A Short Trip Into Critical Theoryland

I'm not a great fan of critical theory discussions because, like most committee meetings in academia, they are eventually distilled into seemingly endless hours of very intelligent people playing with themselves. But since you asked...

This short trip begins with Swiss linguist Ferdinand de Saussure's observations that when considering image or language, one will usually find a signifier, or the form that a sign takes, and the signified, the concept it represents. A common example of what this means is apple vs. Apple... a simple fruit popular in biblical dialogues, or the company that made the computer I'm working on... or in an entirely different context, a tattoo of either of these apples inked into someone's flesh for life... quite a commitment to the signified. You can see where I'm heading.

Saussure referred to this as a dyadic, or a 2-part model that defined a sign. In this case, each element in the conversation, whether it was the fruit apple or the business Apple, required an explanation. As the explanation was being offered, the discussion and meanings became increasingly complicated because each component required still more interpretations due to its contextual association.

Saussure believed that all languages have their own concepts (the signifieds) and sound images, (the signifiers). He believed that languages have a relationship within the comparison of their elements, and that their words and accepted meanings only become clarified by comparing and distinguishing the difference in their meaning to one another.

Again, this exercise becomes even more obtuse as the person explaining the words works harder to make meaning of the signs and signifiers... ignoring the truth that what something means always changes with each individual listener's life experience or in what social or cultural context it was seen in. Think of the apple / Apple tattoo etched into someone's flesh forever and then complicate this meaning by adding the context of where that person chose to place the tattoo on their body. This would mean that the original meaning would always be altered by context, whether personal, cultural, or political.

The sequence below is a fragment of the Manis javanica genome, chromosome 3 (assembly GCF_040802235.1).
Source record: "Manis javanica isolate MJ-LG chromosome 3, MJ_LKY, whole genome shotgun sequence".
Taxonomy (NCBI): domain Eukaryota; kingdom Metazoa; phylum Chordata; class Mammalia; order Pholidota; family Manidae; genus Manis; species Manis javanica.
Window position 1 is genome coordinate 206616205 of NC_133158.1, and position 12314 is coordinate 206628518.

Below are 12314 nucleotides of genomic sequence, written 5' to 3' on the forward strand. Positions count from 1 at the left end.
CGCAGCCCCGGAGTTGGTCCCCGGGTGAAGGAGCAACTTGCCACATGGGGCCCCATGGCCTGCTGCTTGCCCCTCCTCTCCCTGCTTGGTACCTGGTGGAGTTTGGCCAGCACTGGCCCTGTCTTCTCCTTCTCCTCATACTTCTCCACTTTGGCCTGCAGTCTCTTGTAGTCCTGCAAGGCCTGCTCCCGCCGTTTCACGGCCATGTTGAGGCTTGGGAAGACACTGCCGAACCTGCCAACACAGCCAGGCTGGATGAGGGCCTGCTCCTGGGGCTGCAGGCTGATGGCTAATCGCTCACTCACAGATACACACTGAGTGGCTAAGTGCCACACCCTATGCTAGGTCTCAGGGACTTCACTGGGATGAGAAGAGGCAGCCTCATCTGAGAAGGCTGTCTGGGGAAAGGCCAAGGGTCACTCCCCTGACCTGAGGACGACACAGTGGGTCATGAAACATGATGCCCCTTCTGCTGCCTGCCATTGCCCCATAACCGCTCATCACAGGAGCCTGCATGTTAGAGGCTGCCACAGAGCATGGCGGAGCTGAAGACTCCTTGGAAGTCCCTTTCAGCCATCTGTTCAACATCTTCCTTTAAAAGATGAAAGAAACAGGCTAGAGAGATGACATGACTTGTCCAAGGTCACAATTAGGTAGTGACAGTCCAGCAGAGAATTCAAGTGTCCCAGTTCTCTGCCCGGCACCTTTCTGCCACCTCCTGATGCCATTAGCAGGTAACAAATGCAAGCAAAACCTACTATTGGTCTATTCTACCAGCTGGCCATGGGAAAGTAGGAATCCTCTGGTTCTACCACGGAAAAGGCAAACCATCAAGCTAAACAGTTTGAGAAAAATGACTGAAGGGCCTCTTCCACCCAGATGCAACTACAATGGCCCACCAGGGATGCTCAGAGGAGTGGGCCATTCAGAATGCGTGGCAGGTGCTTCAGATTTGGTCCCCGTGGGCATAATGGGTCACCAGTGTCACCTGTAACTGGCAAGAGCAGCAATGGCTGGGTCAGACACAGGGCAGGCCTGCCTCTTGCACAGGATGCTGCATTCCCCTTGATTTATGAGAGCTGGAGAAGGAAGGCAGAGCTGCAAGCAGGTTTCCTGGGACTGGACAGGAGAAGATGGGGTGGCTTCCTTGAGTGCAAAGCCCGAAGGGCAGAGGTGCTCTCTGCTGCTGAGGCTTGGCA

A simple example would be Margaret Bourke White's photograph of people standing in a relief line after the great Louisville Flood in 1937... beneath a sign explaining that we lived in a country with the "World's Highest Standard of Living."


Margaret Bourke White, The Louisville Flood, 1937

The American subscribers of Life magazine saw this image as an example of Christian charity and benevolence personified; where the hungry and displaced people of Louisville could be cared for by those who were unaffected by the floods... the perfect 2-dimensional family that hovered above them like gods on Olympus.

America's political and social critics at the time used this identical image in a different way; to signify the oppression of the poor, non-white people in America by those above them made up of white dad, white mom, two white kids, perched like angel wings on the mother's shoulders, and a white dog... all smiling, chubby, and out for a drive. This cartoon of America, floating above the people in the relief line, depicted the signifiers and the signified simultaneously... simply because the medium of photography allowed that confluence to happen.

French philosopher, Jacques Derrida, proverbial "Papa Bear" of the Post-Structuralists, argued that meaning was simply an endless chain of deferments of meaning and that the difference between what is signified, and the signifier, was the forever-unexplained space in between the two words. And what this means, again, is that context is everything.

A photograph, because of its specific relationship to reality and time, constantly shifts from one meaning to another based upon our personal, cultural, or political perspective and knowledge. A photograph of the World Trade Center in New York meant one thing before September 11th... and quite another on September 12th.

Thus endeth the short trip to Theoryland.